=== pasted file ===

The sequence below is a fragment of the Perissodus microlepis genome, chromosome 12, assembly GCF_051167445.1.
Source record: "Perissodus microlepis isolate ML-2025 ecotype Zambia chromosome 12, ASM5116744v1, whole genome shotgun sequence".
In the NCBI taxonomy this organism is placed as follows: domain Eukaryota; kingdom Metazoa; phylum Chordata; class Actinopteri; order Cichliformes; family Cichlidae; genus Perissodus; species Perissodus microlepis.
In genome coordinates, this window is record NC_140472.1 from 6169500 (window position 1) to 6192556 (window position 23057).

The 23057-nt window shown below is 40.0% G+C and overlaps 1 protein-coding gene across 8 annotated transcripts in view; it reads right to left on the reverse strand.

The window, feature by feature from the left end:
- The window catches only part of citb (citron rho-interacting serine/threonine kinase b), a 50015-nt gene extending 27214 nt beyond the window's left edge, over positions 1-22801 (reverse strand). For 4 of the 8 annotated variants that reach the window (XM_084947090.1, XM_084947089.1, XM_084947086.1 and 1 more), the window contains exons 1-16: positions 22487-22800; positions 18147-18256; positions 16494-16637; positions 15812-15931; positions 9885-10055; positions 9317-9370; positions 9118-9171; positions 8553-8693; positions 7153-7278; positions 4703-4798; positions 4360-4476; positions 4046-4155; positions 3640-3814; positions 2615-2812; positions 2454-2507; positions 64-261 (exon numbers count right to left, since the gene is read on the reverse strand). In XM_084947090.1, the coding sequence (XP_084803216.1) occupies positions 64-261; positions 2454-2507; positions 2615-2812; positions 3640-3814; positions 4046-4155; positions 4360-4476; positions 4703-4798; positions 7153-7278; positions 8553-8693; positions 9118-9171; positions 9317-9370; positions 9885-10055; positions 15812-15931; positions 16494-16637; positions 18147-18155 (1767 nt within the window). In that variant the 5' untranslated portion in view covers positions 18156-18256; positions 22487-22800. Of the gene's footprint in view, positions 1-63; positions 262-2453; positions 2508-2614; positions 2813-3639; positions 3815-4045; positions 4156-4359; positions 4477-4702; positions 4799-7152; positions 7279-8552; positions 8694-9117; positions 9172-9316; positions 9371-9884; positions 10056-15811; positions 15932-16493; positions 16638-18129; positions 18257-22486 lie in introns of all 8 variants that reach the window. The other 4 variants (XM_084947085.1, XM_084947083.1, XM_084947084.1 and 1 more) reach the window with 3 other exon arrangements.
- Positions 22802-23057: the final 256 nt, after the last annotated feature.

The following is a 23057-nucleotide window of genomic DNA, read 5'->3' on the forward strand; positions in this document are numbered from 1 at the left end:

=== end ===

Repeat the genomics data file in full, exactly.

The sequence below is a fragment of the Perissodus microlepis genome, chromosome 12, assembly GCF_051167445.1.
Source record: "Perissodus microlepis isolate ML-2025 ecotype Zambia chromosome 12, ASM5116744v1, whole genome shotgun sequence".
In the NCBI taxonomy this organism is placed as follows: domain Eukaryota; kingdom Metazoa; phylum Chordata; class Actinopteri; order Cichliformes; family Cichlidae; genus Perissodus; species Perissodus microlepis.
In genome coordinates, this window is record NC_140472.1 from 6169500 (window position 1) to 6192556 (window position 23057).

The 23057-nt window shown below is 40.0% G+C and overlaps 1 protein-coding gene across 8 annotated transcripts in view; it reads right to left on the reverse strand.

The window, feature by feature from the left end:
- The window catches only part of citb (citron rho-interacting serine/threonine kinase b), a 50015-nt gene extending 27214 nt beyond the window's left edge, over positions 1-22801 (reverse strand). For 4 of the 8 annotated variants that reach the window (XM_084947090.1, XM_084947089.1, XM_084947086.1 and 1 more), the window contains exons 1-16: positions 22487-22800; positions 18147-18256; positions 16494-16637; positions 15812-15931; positions 9885-10055; positions 9317-9370; positions 9118-9171; positions 8553-8693; positions 7153-7278; positions 4703-4798; positions 4360-4476; positions 4046-4155; positions 3640-3814; positions 2615-2812; positions 2454-2507; positions 64-261 (exon numbers count right to left, since the gene is read on the reverse strand). In XM_084947090.1, the coding sequence (XP_084803216.1) occupies positions 64-261; positions 2454-2507; positions 2615-2812; positions 3640-3814; positions 4046-4155; positions 4360-4476; positions 4703-4798; positions 7153-7278; positions 8553-8693; positions 9118-9171; positions 9317-9370; positions 9885-10055; positions 15812-15931; positions 16494-16637; positions 18147-18155 (1767 nt within the window). In that variant the 5' untranslated portion in view covers positions 18156-18256; positions 22487-22800. Of the gene's footprint in view, positions 1-63; positions 262-2453; positions 2508-2614; positions 2813-3639; positions 3815-4045; positions 4156-4359; positions 4477-4702; positions 4799-7152; positions 7279-8552; positions 8694-9117; positions 9172-9316; positions 9371-9884; positions 10056-15811; positions 15932-16493; positions 16638-18129; positions 18257-22486 lie in introns of all 8 variants that reach the window. The other 4 variants (XM_084947085.1, XM_084947083.1, XM_084947084.1 and 1 more) reach the window with 3 other exon arrangements.
- Positions 22802-23057: the final 256 nt, after the last annotated feature.

The following is a 23057-nucleotide window of genomic DNA, read 5'->3' on the forward strand; positions in this document are numbered from 1 at the left end: